## Documentation Center |

Convert latitude-longitude to data grid rows and columns

`[row, col] = setpostn(Z, R, lat, lon)indx = setpostn(...)[row, col, indxPointOutsideGrid] = setpostn(...)`

`[row, col] = setpostn(Z, R, lat, lon)` returns
the row and column indices of the regular data grid `Z` for
the points specified by the vectors `lat` and `lon`. `R` can
be a geographic raster reference object, a referencing vector, or
a referencing matrix.

If `R` is a geographic raster reference object,
its `RasterSize` property must be consistent with `size(Z)`.

If `R` is a referencing vector, it must be
1-by-3 with elements:

[cells/degree northern_latitude_limit western_longitude_limit]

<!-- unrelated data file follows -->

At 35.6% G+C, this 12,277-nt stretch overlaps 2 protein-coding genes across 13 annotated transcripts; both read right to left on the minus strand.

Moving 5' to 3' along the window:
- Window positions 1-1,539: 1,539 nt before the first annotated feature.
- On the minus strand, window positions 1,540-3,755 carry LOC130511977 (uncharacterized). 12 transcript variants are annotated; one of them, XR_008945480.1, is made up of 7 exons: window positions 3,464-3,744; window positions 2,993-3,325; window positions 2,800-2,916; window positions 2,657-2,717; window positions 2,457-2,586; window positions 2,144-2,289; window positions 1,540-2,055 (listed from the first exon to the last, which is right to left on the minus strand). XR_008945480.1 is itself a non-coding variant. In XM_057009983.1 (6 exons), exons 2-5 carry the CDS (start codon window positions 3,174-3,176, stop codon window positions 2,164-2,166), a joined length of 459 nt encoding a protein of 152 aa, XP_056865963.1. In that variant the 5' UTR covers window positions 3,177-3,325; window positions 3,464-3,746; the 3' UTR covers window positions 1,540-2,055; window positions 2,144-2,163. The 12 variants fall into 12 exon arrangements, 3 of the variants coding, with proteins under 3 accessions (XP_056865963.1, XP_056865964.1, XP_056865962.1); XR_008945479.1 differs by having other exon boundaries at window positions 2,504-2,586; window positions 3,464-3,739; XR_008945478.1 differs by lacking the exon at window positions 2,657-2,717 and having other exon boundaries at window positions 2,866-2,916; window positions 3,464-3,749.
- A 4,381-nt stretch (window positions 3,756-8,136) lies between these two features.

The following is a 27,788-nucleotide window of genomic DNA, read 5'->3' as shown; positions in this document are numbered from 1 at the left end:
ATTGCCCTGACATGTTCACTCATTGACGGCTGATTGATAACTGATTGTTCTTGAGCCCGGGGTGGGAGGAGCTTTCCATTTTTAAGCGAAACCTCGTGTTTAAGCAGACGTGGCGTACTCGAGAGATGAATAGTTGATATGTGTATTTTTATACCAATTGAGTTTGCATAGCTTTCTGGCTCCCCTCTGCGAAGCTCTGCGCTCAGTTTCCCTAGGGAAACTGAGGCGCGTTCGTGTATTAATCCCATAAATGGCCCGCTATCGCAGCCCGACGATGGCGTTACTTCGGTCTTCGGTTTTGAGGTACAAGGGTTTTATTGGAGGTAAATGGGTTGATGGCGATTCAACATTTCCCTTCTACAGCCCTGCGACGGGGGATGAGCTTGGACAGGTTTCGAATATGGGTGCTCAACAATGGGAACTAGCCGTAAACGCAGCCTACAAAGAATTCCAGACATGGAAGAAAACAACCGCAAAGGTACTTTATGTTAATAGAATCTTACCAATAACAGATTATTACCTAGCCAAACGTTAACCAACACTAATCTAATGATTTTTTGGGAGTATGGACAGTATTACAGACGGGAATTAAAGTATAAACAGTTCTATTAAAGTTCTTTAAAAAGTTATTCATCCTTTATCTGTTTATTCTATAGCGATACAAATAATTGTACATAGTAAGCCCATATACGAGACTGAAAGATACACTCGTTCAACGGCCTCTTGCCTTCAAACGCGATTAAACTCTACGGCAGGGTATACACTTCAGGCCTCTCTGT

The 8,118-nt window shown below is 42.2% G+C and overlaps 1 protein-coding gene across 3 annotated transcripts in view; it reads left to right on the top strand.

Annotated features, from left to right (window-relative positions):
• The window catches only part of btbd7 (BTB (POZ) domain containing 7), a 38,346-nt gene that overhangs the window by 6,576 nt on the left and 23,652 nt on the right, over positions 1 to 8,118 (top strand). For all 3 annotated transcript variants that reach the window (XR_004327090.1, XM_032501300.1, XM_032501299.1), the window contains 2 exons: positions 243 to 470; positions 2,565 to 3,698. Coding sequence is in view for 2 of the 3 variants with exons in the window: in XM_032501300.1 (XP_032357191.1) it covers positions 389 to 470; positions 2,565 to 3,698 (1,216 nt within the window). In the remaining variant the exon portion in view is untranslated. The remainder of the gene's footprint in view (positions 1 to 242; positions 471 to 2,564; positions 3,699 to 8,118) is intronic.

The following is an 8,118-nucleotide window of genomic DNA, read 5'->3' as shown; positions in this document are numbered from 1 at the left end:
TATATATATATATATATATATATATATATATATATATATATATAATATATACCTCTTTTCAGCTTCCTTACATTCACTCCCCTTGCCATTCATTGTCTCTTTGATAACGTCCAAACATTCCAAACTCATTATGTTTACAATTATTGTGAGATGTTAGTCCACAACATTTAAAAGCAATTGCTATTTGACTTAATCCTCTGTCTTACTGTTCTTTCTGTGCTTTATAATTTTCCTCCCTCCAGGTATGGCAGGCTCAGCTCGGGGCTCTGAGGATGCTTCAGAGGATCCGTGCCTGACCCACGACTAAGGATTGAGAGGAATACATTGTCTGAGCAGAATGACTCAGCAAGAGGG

If `R` is
a referencing matrix, it must be 3-by-2 and transform raster row and
column indices to/from geographic coordinates according to:

[lon lat] = [row col 1] * R

If `R` is
a referencing matrix, it must define a (non-rotational, non-skewed)
relationship in which each column of the data grid falls along a meridian
and each row falls along a parallel. Points falling outside the grid
are ignored in `row` and `col`.
All input angles are in degrees.

`indx = setpostn(...)` returns the indices
of `Z` corresponding to the points in `lat` and `lon`.
Points falling outside the grid are ignored in `indx`.

`[row, col, indxPointOutsideGrid] = setpostn(...)` returns
the indices of `lat` and `lon` corresponding
to points outside the grid. These points are ignored in `row` and `col`.

What are the matrix coordinates in `topo` of
Denver, Colorado, at (39.7ºN,105ºW)?

load topo [row,col] = setpostn(topo,topolegend,39.7,105) row = 130 col = 105

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